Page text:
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Risk factors for late defecation and its association with the outcomes of critically ill patients: a retrospective observational study

Overview of attention for article published in Journal of Intensive Care, April 2016
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About this Attention Score

  • Above-average Attention Score compared to outputs of the same age (56th percentile)

Mentioned by

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4 tweeters

Citations

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9 Dimensions

Readers on

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22 Mendeley
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Title
Risk factors for late defecation and its association with the outcomes of critically ill patients: a retrospective observational study
Published in
Journal of Intensive Care, April 2016
DOI 10.1186/s40560-016-0156-1
Pubmed ID
Authors

Shinya Fukuda, Takashi Miyauchi, Motoki Fujita, Yasutaka Oda, Masaki Todani, Yoshikatsu Kawamura, Kotaro Kaneda, Ryosuke Tsuruta

Abstract

Late defecation was recently reported to be associated with worse clinical outcomes in critically ill patients. However, more research is needed to examine the causes and clinical significance of late defecation. The objectives of this study were to investigate the risk factors for late defecation and its association with the outcomes of intensive care unit (ICU) patients. Patients in an ICU for ≥7 days between January and December 2011 were retrospectively assessed. Based on the time between admission and the first defecation, they were assigned to early (<6 days; n = 186) or late (≥6 days; n = 96) defecation groups. Changes in clinical variables between admission and ICU day 7 were assessed to investigate the effects of late defecation. The clinical outcomes were ICU mortality, length of ICU stay, and length of mechanical ventilation. Late enteral nutrition (odds ratio (OR) 3.42; 95 % confidence interval (CI) 1.88-6.22; P < 0.001), sedatives (OR 3.07; 95 % CI 1.71-5.52; P < 0.001), and surgery (OR 1.86; 95 % CI 1.01-3.42; P = 0.047) were the independent risk factors for late defecation. The median (interquartile) changes in body temperature (0.3 [-0.4 to 1.0] vs 0.7 [0.1 to 1.5] °C; P = 0.004), serum C-reactive protein concentration (1.6 [-0.5 to 6.6] vs 3.5 [0.7 to 8.5] mg/dL; P = 0.035), and Sequential Organ Failure Assessment score (-1 [-2 to 1] vs 0 [-1 to 2]; P = 0.008) between admission and ICU day 7 were significantly greater in the late defecation group than in the early defecation group. ICU stay was significantly longer in the late defecation group (12 [9 to 19] vs 16 [10 to 23] days; P = 0.021), whereas ICU mortality and the length of mechanical ventilation were similar in both groups. Late enteral nutrition, sedatives, and surgery were independent the risk factors for late defecation in critically ill patients. Late defecation was associated with prolonged ICU stay.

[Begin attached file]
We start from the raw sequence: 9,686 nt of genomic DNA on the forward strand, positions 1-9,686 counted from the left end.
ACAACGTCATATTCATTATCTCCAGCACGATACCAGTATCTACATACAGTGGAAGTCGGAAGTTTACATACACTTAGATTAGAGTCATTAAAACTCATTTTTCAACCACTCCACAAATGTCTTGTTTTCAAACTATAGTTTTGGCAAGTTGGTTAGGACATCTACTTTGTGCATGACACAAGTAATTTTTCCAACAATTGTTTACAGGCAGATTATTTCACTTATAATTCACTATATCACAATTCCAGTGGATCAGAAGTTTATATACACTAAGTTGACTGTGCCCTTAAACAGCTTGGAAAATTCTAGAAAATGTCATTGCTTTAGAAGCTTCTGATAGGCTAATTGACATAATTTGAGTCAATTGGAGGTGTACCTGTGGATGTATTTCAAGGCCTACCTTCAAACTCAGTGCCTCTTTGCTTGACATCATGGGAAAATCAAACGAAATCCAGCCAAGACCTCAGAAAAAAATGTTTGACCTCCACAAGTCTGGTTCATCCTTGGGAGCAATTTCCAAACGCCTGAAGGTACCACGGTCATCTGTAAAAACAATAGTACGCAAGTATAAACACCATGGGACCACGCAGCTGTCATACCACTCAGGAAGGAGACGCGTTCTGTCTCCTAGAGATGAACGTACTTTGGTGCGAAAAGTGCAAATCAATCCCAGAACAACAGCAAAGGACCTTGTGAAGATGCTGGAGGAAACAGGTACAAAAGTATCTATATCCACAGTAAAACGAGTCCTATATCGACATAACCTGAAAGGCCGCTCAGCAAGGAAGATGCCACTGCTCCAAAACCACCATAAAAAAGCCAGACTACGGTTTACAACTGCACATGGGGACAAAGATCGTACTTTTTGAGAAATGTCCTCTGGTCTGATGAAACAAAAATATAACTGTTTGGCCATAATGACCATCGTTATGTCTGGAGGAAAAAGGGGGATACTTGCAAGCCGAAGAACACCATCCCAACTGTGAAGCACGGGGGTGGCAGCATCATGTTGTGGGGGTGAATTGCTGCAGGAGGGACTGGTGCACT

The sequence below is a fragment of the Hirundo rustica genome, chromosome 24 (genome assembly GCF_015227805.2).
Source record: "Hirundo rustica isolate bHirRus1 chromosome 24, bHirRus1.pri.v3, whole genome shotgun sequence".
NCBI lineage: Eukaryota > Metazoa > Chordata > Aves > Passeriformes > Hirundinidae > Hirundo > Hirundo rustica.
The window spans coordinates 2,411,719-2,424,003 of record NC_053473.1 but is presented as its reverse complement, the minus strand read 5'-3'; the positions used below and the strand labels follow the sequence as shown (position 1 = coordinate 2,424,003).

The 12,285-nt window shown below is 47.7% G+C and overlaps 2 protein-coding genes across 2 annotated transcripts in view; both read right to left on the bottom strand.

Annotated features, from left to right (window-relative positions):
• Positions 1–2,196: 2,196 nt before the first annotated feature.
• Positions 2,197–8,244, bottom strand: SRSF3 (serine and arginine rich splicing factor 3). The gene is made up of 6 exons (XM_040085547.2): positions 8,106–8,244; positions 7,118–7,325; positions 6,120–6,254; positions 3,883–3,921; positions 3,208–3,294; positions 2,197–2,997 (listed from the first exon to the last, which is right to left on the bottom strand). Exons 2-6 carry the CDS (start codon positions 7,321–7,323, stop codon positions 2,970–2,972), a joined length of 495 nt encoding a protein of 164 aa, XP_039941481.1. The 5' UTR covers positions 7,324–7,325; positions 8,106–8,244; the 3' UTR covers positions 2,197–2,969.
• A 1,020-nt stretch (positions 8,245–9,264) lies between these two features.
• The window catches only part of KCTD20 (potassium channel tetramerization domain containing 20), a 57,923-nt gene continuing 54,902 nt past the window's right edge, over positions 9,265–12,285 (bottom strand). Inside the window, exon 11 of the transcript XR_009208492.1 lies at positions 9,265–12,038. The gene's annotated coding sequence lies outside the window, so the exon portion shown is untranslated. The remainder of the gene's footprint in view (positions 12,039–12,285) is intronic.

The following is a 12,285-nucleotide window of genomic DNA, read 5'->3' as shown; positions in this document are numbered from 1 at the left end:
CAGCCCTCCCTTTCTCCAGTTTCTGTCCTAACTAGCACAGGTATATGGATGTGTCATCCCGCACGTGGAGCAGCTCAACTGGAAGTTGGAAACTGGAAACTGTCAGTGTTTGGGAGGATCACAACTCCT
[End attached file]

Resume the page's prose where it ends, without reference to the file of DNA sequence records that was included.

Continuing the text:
Twitter Demographics

The data shown below were collected from the profiles of 4 tweeters who shared this research output. Click here to find out more about how the information was compiled.

Mendeley readers

The data shown below were compiled from readership statistics for 22 Mendeley readers of this research output. Click here to see the associated Mendeley record.

Geographical breakdown

Country Count As %
Unknown 22 100%

Demographic breakdown

Readers by professional status Count As %
Student > Master 4 18%
Researcher 4 18%
Other 3 14%
Professor > Associate Professor 2 9%
Student > Bachelor 2 9%
Other 4 18%
Unknown 3 14%
Readers by discipline Count As %
Medicine and Dentistry 12 55%
Nursing and Health Professions 5 23%
Agricultural and Biological Sciences 1 5%
Pharmacology, Toxicology and Pharmaceutical Science 1 5%
Materials Science 1 5%
Other 0 0%
Unknown 2 9%

Attention Score in Context

This research output has an Altmetric Attention Score of 2. This is our high-level measure of the quality and quantity of online attention that it has received. This Attention Score, as well as the ranking and number of research outputs shown below, was calculated when the research output was last mentioned on 17 May 2016.
All research outputs
#3,339,585
of 7,711,702 outputs
Outputs from Journal of Intensive Care
#97
of 162 outputs
Outputs of similar age
#111,877
of 267,585 outputs
Outputs of similar age from Journal of Intensive Care
#16
of 21 outputs
Altmetric has tracked 7,711,702 research outputs across all sources so far. This one has received more attention than most of these and is in the 55th percentile.
So far Altmetric has tracked 162 research outputs from this source. They typically receive a little more attention than average, with a mean Attention Score of 5.7. This one is in the 37th percentile – i.e., 37% of its peers scored the same or lower than it.
Older research outputs will score higher simply because they've had more time to accumulate mentions. To account for age we can compare this Altmetric Attention Score to the 267,585 tracked outputs that were published within six weeks on either side of this one in any source. This one has gotten more attention than average, scoring higher than 56% of its contemporaries.
We're also able to compare this research output to 21 others from the same source and published within six weeks on either side of this one. This one is in the 23rd percentile – i.e., 23% of its contemporaries scored the same or lower than it.